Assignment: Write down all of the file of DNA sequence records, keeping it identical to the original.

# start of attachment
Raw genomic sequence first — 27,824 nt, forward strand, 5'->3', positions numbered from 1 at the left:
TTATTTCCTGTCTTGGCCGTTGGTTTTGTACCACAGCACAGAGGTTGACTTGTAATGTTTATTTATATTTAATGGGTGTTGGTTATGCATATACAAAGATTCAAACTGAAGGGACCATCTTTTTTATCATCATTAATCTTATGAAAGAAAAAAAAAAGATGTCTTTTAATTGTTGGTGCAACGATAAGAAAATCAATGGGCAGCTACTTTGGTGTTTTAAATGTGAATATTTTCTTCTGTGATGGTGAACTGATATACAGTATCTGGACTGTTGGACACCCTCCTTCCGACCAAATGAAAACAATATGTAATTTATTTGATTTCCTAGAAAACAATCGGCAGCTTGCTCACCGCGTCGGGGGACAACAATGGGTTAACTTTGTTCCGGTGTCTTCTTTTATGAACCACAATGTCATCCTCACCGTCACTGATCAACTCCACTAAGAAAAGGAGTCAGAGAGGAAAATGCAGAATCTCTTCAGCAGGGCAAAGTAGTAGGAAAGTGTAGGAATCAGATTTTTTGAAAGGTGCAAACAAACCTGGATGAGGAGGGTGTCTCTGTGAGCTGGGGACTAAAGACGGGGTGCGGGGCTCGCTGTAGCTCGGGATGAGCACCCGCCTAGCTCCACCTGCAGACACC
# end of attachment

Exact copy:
Raw genomic sequence first — 27,824 nt, forward strand, 5'->3', positions numbered from 1 at the left:
TTATTTCCTGTCTTGGCCGTTGGTTTTGTACCACAGCACAGAGGTTGACTTGTAATGTTTATTTATATTTAATGGGTGTTGGTTATGCATATACAAAGATTCAAACTGAAGGGACCATCTTTTTTATCATCATTAATCTTATGAAAGAAAAAAAAAAGATGTCTTTTAATTGTTGGTGCAACGATAAGAAAATCAATGGGCAGCTACTTTGGTGTTTTAAATGTGAATATTTTCTTCTGTGATGGTGAACTGATATACAGTATCTGGACTGTTGGACACCCTCCTTCCGACCAAATGAAAACAATATGTAATTTATTTGATTTCCTAGAAAACAATCGGCAGCTTGCTCACCGCGTCGGGGGACAACAATGGGTTAACTTTGTTCCGGTGTCTTCTTTTATGAACCACAATGTCATCCTCACCGTCACTGATCAACTCCACTAAGAAAAGGAGTCAGAGAGGAAAATGCAGAATCTCTTCAGCAGGGCAAAGTAGTAGGAAAGTGTAGGAATCAGATTTTTTGAAAGGTGCAAACAAACCTGGATGAGGAGGGTGTCTCTGTGAGCTGGGGACTAAAGACGGGGTGCGGGGCTCGCTGTAGCTCGGGATGAGCACCCGCCTAGCTCCACCTGCAGACACC